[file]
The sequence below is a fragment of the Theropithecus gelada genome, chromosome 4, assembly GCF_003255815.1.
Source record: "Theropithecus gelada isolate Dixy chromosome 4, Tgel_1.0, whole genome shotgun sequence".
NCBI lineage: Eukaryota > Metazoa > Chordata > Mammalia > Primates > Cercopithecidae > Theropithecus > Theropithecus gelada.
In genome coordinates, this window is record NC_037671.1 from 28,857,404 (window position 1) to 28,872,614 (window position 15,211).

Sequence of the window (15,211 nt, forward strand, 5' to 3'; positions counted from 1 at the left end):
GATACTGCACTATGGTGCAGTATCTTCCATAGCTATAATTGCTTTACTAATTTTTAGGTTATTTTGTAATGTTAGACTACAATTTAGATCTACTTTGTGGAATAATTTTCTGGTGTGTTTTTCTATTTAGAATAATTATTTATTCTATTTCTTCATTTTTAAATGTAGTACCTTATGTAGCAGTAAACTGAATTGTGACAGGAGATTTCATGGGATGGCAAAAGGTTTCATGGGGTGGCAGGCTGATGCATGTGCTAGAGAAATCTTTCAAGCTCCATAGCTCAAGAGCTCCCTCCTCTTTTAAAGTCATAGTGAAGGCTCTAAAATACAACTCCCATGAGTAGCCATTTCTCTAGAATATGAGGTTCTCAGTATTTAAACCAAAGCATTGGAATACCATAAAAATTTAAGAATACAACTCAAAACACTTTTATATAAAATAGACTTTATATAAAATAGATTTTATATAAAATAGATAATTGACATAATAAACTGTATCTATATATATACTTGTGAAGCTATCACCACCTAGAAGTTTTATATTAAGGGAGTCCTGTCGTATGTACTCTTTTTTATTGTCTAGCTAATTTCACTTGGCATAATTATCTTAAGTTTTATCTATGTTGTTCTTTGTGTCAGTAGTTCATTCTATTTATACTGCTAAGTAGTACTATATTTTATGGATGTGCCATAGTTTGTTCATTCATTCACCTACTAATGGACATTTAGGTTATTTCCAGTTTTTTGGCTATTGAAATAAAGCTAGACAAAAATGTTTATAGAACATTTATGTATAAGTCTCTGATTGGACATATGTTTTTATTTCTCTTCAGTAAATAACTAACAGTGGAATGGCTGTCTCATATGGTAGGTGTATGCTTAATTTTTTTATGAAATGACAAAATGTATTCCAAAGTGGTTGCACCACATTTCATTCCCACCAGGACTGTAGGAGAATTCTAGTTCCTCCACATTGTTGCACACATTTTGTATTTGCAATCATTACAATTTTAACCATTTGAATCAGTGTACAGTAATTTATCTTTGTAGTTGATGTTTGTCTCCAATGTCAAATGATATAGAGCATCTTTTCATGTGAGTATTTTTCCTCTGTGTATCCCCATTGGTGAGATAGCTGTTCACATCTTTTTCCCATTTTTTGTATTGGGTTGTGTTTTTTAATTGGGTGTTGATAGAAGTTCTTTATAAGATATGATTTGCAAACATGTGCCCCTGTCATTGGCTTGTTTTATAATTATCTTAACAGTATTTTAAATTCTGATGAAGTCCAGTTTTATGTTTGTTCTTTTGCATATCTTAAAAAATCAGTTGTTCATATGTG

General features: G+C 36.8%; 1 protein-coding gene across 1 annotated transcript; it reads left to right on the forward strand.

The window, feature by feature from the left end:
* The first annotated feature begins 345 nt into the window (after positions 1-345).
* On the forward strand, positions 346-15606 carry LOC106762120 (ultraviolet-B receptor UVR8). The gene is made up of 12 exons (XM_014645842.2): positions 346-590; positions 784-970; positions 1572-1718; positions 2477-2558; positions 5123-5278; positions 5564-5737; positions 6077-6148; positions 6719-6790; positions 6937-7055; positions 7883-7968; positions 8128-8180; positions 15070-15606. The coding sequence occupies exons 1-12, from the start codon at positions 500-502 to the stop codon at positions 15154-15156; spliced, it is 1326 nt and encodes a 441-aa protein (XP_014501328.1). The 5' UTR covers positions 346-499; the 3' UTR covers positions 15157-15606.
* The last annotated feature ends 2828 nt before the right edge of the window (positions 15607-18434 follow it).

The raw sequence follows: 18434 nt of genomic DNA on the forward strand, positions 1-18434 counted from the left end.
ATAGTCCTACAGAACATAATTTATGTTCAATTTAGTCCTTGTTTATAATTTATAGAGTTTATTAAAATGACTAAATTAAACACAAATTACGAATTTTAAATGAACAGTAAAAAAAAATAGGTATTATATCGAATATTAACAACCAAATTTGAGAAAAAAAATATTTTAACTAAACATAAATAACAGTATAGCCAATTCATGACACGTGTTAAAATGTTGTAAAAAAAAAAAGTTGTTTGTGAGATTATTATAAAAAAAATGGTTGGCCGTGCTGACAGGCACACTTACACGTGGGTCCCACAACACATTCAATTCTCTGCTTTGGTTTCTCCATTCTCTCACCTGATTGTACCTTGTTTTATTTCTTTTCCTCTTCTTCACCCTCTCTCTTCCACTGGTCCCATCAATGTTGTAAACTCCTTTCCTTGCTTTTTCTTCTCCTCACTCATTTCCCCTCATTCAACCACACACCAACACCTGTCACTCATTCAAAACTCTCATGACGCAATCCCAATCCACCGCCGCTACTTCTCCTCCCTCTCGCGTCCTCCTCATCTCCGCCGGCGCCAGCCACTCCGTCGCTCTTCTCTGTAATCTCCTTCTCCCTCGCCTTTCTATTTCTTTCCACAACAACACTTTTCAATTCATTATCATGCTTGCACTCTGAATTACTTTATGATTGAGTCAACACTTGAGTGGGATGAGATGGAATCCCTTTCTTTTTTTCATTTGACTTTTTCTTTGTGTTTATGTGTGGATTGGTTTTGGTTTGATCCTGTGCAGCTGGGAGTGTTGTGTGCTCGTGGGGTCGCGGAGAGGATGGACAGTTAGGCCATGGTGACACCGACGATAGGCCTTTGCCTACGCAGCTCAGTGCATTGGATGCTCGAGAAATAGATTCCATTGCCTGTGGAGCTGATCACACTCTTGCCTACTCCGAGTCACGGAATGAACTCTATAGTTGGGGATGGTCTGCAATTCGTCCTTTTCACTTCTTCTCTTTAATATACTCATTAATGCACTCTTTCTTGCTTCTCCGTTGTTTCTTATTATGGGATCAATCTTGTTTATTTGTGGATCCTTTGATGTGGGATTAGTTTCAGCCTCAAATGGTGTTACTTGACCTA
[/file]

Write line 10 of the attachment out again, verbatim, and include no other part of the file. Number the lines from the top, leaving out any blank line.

* On the forward strand, positions 346-15606 carry LOC106762120 (ultraviolet-B receptor UVR8). The gene is made up of 12 exons (XM_014645842.2): positions 346-590; positions 784-970; positions 1572-1718; positions 2477-2558; positions 5123-5278; positions 5564-5737; positions 6077-6148; positions 6719-6790; positions 6937-7055; positions 7883-7968; positions 8128-8180; positions 15070-15606. The coding sequence occupies exons 1-12, from the start codon at positions 500-502 to the stop codon at positions 15154-15156; spliced, it is 1326 nt and encodes a 441-aa protein (XP_014501328.1). The 5' UTR covers positions 346-499; the 3' UTR covers positions 15157-15606.